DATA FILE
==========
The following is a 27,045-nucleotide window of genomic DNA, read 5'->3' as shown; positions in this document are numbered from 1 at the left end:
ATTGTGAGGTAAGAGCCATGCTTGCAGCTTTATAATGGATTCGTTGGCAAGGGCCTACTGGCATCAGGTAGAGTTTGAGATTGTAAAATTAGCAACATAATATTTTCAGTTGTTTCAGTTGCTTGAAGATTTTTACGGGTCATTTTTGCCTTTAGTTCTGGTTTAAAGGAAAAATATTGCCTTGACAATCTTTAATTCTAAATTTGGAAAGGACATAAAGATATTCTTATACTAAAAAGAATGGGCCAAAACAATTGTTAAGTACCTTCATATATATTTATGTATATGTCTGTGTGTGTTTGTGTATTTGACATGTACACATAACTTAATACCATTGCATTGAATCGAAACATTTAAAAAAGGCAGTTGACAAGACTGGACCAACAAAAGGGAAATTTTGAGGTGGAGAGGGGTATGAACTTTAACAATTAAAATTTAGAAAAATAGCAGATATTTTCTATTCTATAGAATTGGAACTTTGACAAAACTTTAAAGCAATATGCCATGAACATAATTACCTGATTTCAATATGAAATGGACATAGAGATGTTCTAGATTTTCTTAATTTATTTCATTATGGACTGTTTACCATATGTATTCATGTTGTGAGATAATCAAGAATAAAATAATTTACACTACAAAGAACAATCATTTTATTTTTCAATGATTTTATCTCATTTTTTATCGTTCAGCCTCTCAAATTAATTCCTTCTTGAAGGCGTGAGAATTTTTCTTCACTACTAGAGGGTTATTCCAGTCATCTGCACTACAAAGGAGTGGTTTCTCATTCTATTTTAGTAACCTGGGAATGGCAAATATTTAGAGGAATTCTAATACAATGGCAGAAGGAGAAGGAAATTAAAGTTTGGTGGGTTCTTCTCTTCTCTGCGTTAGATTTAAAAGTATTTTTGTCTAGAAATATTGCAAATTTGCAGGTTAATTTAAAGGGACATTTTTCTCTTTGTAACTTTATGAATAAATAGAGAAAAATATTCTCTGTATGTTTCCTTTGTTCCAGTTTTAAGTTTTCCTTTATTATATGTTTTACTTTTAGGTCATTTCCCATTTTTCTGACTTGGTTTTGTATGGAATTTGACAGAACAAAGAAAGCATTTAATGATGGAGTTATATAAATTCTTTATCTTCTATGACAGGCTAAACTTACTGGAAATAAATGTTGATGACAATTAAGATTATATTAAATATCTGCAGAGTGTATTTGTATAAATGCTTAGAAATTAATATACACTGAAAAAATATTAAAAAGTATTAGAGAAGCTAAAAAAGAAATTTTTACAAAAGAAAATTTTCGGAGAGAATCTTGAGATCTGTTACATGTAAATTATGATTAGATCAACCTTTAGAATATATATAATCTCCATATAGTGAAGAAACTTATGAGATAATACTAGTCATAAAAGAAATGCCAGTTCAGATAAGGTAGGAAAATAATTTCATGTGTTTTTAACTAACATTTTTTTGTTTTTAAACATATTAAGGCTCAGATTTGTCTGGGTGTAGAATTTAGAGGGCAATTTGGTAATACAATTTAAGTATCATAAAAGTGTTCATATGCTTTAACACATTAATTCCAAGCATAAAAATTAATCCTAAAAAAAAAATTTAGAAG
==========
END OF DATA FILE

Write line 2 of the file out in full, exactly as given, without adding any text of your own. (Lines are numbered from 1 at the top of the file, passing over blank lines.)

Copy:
ATTGTGAGGTAAGAGCCATGCTTGCAGCTTTATAATGGATTCGTTGGCAAGGGCCTACTGGCATCAGGTAGAGTTTGAGATTGTAAAATTAGCAACATAATATTTTCAGTTGTTTCAGTTGCTTGAAGATTTTTACGGGTCATTTTTGCCTTTAGTTCTGGTTTAAAGGAAAAATATTGCCTTGACAATCTTTAATTCTAAATTTGGAAAGGACATAAAGATATTCTTATACTAAAAAGAATGGGCCAAAACAATTGTTAAGTACCTTCATATATATTTATGTATATGTCTGTGTGTGTTTGTGTATTTGACATGTACACATAACTTAATACCATTGCATTGAATCGAAACATTTAAAAAAGGCAGTTGACAAGACTGGACCAACAAAAGGGAAATTTTGAGGTGGAGAGGGGTATGAACTTTAACAATTAAAATTTAGAAAAATAGCAGATATTTTCTATTCTATAGAATTGGAACTTTGACAAAACTTTAAAGCAATATGCCATGAACATAATTACCTGATTTCAATATGAAATGGACATAGAGATGTTCTAGATTTTCTTAATTTATTTCATTATGGACTGTTTACCATATGTATTCATGTTGTGAGATAATCAAGAATAAAATAATTTACACTACAAAGAACAATCATTTTATTTTTCAATGATTTTATCTCATTTTTTATCGTTCAGCCTCTCAAATTAATTCCTTCTTGAAGGCGTGAGAATTTTTCTTCACTACTAGAGGGTTATTCCAGTCATCTGCACTACAAAGGAGTGGTTTCTCATTCTATTTTAGTAACCTGGGAATGGCAAATATTTAGAGGAATTCTAATACAATGGCAGAAGGAGAAGGAAATTAAAGTTTGGTGGGTTCTTCTCTTCTCTGCGTTAGATTTAAAAGTATTTTTGTCTAGAAATATTGCAAATTTGCAGGTTAATTTAAAGGGACATTTTTCTCTTTGTAACTTTATGAATAAATAGAGAAAAATATTCTCTGTATGTTTCCTTTGTTCCAGTTTTAAGTTTTCCTTTATTATATGTTTTACTTTTAGGTCATTTCCCATTTTTCTGACTTGGTTTTGTATGGAATTTGACAGAACAAAGAAAGCATTTAATGATGGAGTTATATAAATTCTTTATCTTCTATGACAGGCTAAACTTACTGGAAATAAATGTTGATGACAATTAAGATTATATTAAATATCTGCAGAGTGTATTTGTATAAATGCTTAGAAATTAATATACACTGAAAAAATATTAAAAAGTATTAGAGAAGCTAAAAAAGAAATTTTTACAAAAGAAAATTTTCGGAGAGAATCTTGAGATCTGTTACATGTAAATTATGATTAGATCAACCTTTAGAATATATATAATCTCCATATAGTGAAGAAACTTATGAGATAATACTAGTCATAAAAGAAATGCCAGTTCAGATAAGGTAGGAAAATAATTTCATGTGTTTTTAACTAACATTTTTTTGTTTTTAAACATATTAAGGCTCAGATTTGTCTGGGTGTAGAATTTAGAGGGCAATTTGGTAATACAATTTAAGTATCATAAAAGTGTTCATATGCTTTAACACATTAATTCCAAGCATAAAAATTAATCCTAAAAAAAAAATTTAGAAG